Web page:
1) Members are still getting analogs. This from today:
BC Hydro arrived this morning without an appointment as had been requested. The installer was very friendly and polite and had a digital meter ready to install. I said I wanted an analog and not a digital and he said he had some in the truck. He asked me to shut down all electronic equipment while the installation was being done. I watched him install the analog meter. I’m sure glad I was at home!
Obviously my registered letter to Greg Reimer requesting an appointment etc. was completely ignored and of course the employees doing the meter exchanges do not know that these requests have been made. I’m willing to bet Reimer just throws all of our letters into the trash!
Yesterday, I received a letter from BCUC in response to the copy I sent them of my letter to Reimer. BCUC has been rendered utterly useless, in my opinion. They just parroted a lot of the same information we have already had from Hydro.
2) More evidence, if we needed it, of the relationship between the telecommunications (wireless) industry and politics. It is incestuous.
3) One member has obtained this information from Measurements Canada: (my comments in red)
As we know in 2010 Measurement Canada (MC) gave special dispensation to Hydro to leave legacy meters with expired seals in place until after the implementation of the Smart Meters. Hydro is now changing out all the legacy meters which expired in 2011, 12, 13 & 14. People with newer meters, which would not have expired by 2014) also have received these letters. See letter below as one example.
If you have not got “the letter” yet from Hydro, it means your meter seal did not expire between 2011 to 2014. MC audits Hydro and confirm Hydro has very accurate records on the expiry date of every meter. Some legacy meters, if they have not been changed out, for a smart meter, have valid seals going out 7 or 8 more years ie until 2020 or 2021.
- MC understands for those customers who want to retain the legacy meter, they are changing them out with meters they have in storage which still have valid seals.
- Hydro has the franchise rights for the exclusive distribution of power and they have the right to “own” the meter. They have the right to decide which MC approved meter they want to use, normally subject to Utilities Commission approval. However, for the smart meter, the government passed legislation to “side step” the Utilities Commission.
- You cannot legally put your own MC approved meter on your residence without Hydro’s approval.
- Electro-mechanical analog meters are not being made any more. The closest alternative is a non transmitting digital meter. I don’t believe this is true. Many places in the US are still using analogs (e.g. California). They are getting them from some place. Also, if the demand is there, the market will respond.
- There are very few , if any, second hand analog meters available on the market in Canada. There are some refurbished meters available in the US. If you do obtain a refurbished meter, you would still need Hydro’s approval to change out your meter.
- There are meter service organizations who re-certify meters. Usually they test several hundred of the same type at the same time. You could possibly coordinate with them to have your meter re-certified. The cost could be quite high, you would need Hydro’s permission and the process will take about 2 weeks.
- If you think your meter is giving inaccurate readings, you are to first contact Hydro. If you cannot come to an agreement with Hydro, you can file a complaint with Measure Canada. MC will then take action to replace your meter and have it submitted for testing. As the customer, you can request to witness the meter test. Hydro will take the $meter and replace it with another. “your” meter will be tested in a pristine lab, away from RF sources, without dirty electricity on home wiring, away from anything that could potentially cause false readings. Their findings will be that the $meter is fine and will charge $100 for the test. Better would be if Hydro or MC could test on your home, to determine if local interference could be causing the meter to run fast.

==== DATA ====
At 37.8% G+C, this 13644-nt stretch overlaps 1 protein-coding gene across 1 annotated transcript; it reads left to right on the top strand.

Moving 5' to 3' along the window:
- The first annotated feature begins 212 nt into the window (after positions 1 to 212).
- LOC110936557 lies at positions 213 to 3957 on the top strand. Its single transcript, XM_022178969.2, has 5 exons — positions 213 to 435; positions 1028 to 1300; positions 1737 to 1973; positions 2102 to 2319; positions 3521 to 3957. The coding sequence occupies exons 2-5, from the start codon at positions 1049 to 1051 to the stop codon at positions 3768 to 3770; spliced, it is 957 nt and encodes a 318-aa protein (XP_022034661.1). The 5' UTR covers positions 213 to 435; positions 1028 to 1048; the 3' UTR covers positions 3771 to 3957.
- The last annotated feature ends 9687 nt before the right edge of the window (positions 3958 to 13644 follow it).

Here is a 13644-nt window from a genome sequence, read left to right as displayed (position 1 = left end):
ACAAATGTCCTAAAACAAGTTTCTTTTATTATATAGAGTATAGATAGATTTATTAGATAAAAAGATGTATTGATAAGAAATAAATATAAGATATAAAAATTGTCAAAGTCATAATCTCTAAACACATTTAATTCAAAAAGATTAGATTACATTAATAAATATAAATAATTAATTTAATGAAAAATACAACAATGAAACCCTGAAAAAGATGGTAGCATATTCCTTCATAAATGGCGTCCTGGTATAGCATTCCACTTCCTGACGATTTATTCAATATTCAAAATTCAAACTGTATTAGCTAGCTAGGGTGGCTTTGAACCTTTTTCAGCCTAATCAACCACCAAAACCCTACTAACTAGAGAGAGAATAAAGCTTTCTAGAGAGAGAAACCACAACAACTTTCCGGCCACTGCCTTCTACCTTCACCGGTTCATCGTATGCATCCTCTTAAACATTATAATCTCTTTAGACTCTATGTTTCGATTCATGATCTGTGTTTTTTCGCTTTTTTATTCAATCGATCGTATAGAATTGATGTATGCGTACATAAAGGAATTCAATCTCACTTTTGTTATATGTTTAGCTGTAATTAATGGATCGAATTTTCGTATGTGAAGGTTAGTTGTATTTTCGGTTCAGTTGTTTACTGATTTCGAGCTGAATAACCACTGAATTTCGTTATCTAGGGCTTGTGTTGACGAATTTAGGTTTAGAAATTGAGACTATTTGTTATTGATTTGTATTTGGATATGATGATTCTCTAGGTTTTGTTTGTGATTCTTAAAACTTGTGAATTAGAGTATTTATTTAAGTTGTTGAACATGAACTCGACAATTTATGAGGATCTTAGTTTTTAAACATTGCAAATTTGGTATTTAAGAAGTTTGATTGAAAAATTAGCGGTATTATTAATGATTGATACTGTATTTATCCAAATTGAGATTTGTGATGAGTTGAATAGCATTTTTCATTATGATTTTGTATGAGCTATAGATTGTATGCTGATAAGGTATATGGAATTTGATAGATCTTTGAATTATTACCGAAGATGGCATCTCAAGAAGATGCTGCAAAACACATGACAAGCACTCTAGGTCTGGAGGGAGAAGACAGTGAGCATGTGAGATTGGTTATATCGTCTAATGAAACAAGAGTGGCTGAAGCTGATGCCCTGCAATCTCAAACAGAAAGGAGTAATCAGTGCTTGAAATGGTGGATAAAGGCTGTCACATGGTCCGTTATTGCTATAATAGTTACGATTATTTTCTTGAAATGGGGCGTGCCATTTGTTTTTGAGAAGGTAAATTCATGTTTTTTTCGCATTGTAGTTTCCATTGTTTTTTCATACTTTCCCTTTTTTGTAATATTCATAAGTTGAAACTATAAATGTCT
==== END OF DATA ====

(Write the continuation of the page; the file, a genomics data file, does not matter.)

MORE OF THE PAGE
- MC confirmed, over the past few weeks they have been getting a large volume of inquiries from concerned BC residents. Good.
4) Suggestion from a member, frustrated that Hydro is closing most avenues for communications:
This morning I have spent a considerable amount of time and effort to try and send a letter to the BC Hydro Board via fax. Not possible BChydro refuses to provide a fax number. They have decided that one is to use email instead of fax. Normally that would be simple enough but as most organizations refuse to accept “serious” communications via an email and insist on fax or hard copy citing security issues (Bunch of drivel). On principal (partially to cause more effort for BCHydro) I require them to send everything by regular mail to me. They seem to have organised their entire customer service in a way to avoid contact with the people as much as possible.
It is a bit more of an effort and loses the timeliness of the communication but, we should be recommending to everyone that they only communicate with BCHydro via Canada Post to the head office:
President & CEO, Executive Team, Board BCHydro 333 Dunsmuir Street Vancouver, B.C., V6B 5R3
Sent: May-28-14 5:53 PM
To: ‘Smart Meters’; ‘email@example.com’
Subject: RE: BC Hydro Meter
For Service at: XXXXX
Account Number: XXXXX
The form letter below does not adequately answer the questions posed in my letter dated May 10, 2014, which was sent via registered letter. See attached for a duplicate copy. Based on previous, obvious deceptions emanating from the implementation of BC Hydro’s Smart Meter Program, I believe that you are either misinformed or simply lying to me in an attempt to have my perfectly good, unexpired analogue meter removed and replaced with an older model. I find it impossible to believe that BC Hydro would replace my old meter number XXXXX in either December 2010 or January 2011 (see the attached bills showing a different meter number for December and January) with a meter that expired in 2011. (not included in this update). I understand the BC Hydro maintains records of each and every meter used to measure electricity use. I would like an exact digital, unaltered copy of the specification or data sheet for my meter number XXXXX , including the manufacture date and current meter seal expiry date. Until such time as you provide me with this information and answer the questions contained in the attached letter, you may not send your installer to exchange my meter.